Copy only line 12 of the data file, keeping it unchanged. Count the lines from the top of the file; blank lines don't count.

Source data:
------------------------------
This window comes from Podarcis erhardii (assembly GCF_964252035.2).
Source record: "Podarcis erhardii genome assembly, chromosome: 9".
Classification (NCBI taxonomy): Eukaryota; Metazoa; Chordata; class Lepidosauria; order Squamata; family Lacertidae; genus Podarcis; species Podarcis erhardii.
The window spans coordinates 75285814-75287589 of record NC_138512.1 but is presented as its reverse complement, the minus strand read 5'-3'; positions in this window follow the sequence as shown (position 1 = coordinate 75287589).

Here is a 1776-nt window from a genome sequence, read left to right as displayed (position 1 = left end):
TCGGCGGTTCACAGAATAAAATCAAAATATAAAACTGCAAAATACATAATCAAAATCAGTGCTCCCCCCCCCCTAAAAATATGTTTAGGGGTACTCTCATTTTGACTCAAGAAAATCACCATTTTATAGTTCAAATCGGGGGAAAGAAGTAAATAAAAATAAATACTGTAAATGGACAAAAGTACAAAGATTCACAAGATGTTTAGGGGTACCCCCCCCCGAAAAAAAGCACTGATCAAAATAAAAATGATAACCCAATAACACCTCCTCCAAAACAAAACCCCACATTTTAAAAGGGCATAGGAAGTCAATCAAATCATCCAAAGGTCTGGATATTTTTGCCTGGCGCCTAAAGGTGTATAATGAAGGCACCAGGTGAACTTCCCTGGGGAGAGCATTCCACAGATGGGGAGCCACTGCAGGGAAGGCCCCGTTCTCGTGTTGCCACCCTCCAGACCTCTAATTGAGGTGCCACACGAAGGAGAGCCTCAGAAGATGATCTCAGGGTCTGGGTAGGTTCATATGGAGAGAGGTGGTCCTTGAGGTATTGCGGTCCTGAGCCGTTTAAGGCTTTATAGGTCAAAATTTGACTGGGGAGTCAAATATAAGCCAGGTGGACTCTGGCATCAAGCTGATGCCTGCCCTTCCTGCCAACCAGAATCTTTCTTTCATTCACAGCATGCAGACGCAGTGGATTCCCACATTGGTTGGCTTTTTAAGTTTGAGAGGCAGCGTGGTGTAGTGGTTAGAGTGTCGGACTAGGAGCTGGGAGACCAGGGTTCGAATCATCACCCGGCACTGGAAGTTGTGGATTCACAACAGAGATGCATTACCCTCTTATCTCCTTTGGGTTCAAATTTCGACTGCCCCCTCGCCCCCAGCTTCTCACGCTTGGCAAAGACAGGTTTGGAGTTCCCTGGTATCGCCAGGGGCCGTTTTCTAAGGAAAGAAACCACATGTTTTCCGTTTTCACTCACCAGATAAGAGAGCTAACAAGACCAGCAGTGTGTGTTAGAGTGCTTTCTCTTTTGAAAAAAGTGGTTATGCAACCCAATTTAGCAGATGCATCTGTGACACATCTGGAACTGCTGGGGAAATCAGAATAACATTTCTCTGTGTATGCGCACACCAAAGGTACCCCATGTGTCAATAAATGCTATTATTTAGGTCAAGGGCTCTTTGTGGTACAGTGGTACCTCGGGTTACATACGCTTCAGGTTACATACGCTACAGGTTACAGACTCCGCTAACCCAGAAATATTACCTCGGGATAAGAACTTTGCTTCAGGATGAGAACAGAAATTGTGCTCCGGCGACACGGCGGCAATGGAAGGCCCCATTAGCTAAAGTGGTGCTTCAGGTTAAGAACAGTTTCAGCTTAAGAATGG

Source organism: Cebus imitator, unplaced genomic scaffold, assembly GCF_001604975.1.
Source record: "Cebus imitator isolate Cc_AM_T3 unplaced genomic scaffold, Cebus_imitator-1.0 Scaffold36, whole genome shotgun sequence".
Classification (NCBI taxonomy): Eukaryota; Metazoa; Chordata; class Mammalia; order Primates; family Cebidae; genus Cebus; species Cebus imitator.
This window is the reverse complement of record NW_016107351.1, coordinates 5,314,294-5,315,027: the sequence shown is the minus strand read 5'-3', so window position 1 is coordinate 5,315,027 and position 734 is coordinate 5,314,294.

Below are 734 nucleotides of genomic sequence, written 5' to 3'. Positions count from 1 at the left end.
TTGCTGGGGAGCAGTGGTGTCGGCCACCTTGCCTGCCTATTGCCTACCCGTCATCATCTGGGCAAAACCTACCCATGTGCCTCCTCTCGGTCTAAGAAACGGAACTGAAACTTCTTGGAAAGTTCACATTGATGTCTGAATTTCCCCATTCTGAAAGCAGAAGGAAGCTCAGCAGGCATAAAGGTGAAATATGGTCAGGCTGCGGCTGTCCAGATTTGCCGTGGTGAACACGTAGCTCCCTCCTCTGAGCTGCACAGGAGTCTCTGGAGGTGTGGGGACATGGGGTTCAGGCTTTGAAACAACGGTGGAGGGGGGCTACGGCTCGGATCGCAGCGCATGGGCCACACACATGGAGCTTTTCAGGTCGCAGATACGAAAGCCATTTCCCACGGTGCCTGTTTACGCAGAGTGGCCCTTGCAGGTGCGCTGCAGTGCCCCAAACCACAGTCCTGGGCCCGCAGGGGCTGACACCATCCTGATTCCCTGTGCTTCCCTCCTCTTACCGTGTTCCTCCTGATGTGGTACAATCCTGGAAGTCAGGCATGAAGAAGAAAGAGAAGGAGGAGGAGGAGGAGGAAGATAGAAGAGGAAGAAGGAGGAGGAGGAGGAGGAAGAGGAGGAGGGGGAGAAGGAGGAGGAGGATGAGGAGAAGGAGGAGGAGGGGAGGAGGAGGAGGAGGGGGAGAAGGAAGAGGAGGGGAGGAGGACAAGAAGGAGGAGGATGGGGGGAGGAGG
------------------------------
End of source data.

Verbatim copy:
TTGCTGGGGAGCAGTGGTGTCGGCCACCTTGCCTGCCTATTGCCTACCCGTCATCATCTGGGCAAAACCTACCCATGTGCCTCCTCTCGGTCTAAGAAACGGAACTGAAACTTCTTGGAAAGTTCACATTGATGTCTGAATTTCCCCATTCTGAAAGCAGAAGGAAGCTCAGCAGGCATAAAGGTGAAATATGGTCAGGCTGCGGCTGTCCAGATTTGCCGTGGTGAACACGTAGCTCCCTCCTCTGAGCTGCACAGGAGTCTCTGGAGGTGTGGGGACATGGGGTTCAGGCTTTGAAACAACGGTGGAGGGGGGCTACGGCTCGGATCGCAGCGCATGGGCCACACACATGGAGCTTTTCAGGTCGCAGATACGAAAGCCATTTCCCACGGTGCCTGTTTACGCAGAGTGGCCCTTGCAGGTGCGCTGCAGTGCCCCAAACCACAGTCCTGGGCCCGCAGGGGCTGACACCATCCTGATTCCCTGTGCTTCCCTCCTCTTACCGTGTTCCTCCTGATGTGGTACAATCCTGGAAGTCAGGCATGAAGAAGAAAGAGAAGGAGGAGGAGGAGGAGGAAGATAGAAGAGGAAGAAGGAGGAGGAGGAGGAGGAAGAGGAGGAGGGGGAGAAGGAGGAGGAGGATGAGGAGAAGGAGGAGGAGGGGAGGAGGAGGAGGAGGGGGAGAAGGAAGAGGAGGGGAGGAGGACAAGAAGGAGGAGGATGGGGGGAGGAGG